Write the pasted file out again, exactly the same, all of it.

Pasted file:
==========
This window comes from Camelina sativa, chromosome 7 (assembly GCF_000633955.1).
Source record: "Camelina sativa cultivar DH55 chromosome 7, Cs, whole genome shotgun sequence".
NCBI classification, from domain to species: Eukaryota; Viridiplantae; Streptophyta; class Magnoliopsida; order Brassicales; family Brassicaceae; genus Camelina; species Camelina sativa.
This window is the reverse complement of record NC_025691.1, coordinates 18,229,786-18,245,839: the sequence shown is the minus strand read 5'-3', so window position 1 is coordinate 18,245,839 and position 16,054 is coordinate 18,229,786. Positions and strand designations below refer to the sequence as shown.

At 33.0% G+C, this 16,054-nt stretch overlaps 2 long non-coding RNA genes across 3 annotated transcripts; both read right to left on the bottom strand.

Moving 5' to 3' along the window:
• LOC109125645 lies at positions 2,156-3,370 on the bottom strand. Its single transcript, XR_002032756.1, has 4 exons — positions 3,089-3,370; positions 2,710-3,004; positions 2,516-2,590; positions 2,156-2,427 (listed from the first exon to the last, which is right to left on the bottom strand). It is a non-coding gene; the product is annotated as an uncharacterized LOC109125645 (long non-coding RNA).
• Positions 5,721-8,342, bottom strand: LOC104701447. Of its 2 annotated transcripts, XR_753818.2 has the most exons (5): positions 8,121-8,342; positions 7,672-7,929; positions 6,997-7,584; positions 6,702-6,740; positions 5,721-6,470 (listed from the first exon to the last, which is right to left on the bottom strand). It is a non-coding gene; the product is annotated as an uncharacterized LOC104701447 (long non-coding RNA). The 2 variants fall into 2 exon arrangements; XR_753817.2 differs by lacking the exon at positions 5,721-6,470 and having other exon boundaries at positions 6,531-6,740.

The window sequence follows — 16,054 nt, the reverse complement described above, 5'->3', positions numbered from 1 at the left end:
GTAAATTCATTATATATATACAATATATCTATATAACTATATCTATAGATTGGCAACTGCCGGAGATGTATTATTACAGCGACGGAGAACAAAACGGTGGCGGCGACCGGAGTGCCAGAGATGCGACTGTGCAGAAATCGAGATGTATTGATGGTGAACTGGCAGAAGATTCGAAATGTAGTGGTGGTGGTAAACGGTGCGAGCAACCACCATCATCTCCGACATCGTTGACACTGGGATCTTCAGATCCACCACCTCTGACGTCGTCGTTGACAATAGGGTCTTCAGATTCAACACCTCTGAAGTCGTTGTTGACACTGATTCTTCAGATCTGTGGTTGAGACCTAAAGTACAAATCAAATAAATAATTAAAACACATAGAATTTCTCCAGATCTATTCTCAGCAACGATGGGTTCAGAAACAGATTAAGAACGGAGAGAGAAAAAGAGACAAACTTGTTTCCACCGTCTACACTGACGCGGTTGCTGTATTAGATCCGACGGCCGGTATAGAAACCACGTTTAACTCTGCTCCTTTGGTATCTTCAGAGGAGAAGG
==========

This window comes from Camelina sativa, chromosome 7 (assembly GCF_000633955.1).
Source record: "Camelina sativa cultivar DH55 chromosome 7, Cs, whole genome shotgun sequence".
NCBI classification, from domain to species: Eukaryota; Viridiplantae; Streptophyta; class Magnoliopsida; order Brassicales; family Brassicaceae; genus Camelina; species Camelina sativa.
This window is the reverse complement of record NC_025691.1, coordinates 18,229,786-18,245,839: the sequence shown is the minus strand read 5'-3', so window position 1 is coordinate 18,245,839 and position 16,054 is coordinate 18,229,786. Positions and strand designations below refer to the sequence as shown.

At 33.0% G+C, this 16,054-nt stretch overlaps 2 long non-coding RNA genes across 3 annotated transcripts; both read right to left on the bottom strand.

Moving 5' to 3' along the window:
• LOC109125645 lies at positions 2,156-3,370 on the bottom strand. Its single transcript, XR_002032756.1, has 4 exons — positions 3,089-3,370; positions 2,710-3,004; positions 2,516-2,590; positions 2,156-2,427 (listed from the first exon to the last, which is right to left on the bottom strand). It is a non-coding gene; the product is annotated as an uncharacterized LOC109125645 (long non-coding RNA).
• Positions 5,721-8,342, bottom strand: LOC104701447. Of its 2 annotated transcripts, XR_753818.2 has the most exons (5): positions 8,121-8,342; positions 7,672-7,929; positions 6,997-7,584; positions 6,702-6,740; positions 5,721-6,470 (listed from the first exon to the last, which is right to left on the bottom strand). It is a non-coding gene; the product is annotated as an uncharacterized LOC104701447 (long non-coding RNA). The 2 variants fall into 2 exon arrangements; XR_753817.2 differs by lacking the exon at positions 5,721-6,470 and having other exon boundaries at positions 6,531-6,740.

The window sequence follows — 16,054 nt, the reverse complement described above, 5'->3', positions numbered from 1 at the left end:
GTAAATTCATTATATATATACAATATATCTATATAACTATATCTATAGATTGGCAACTGCCGGAGATGTATTATTACAGCGACGGAGAACAAAACGGTGGCGGCGACCGGAGTGCCAGAGATGCGACTGTGCAGAAATCGAGATGTATTGATGGTGAACTGGCAGAAGATTCGAAATGTAGTGGTGGTGGTAAACGGTGCGAGCAACCACCATCATCTCCGACATCGTTGACACTGGGATCTTCAGATCCACCACCTCTGACGTCGTCGTTGACAATAGGGTCTTCAGATTCAACACCTCTGAAGTCGTTGTTGACACTGATTCTTCAGATCTGTGGTTGAGACCTAAAGTACAAATCAAATAAATAATTAAAACACATAGAATTTCTCCAGATCTATTCTCAGCAACGATGGGTTCAGAAACAGATTAAGAACGGAGAGAGAAAAAGAGACAAACTTGTTTCCACCGTCTACACTGACGCGGTTGCTGTATTAGATCCGACGGCCGGTATAGAAACCACGTTTAACTCTGCTCCTTTGGTATCTTCAGAGGAGAAGG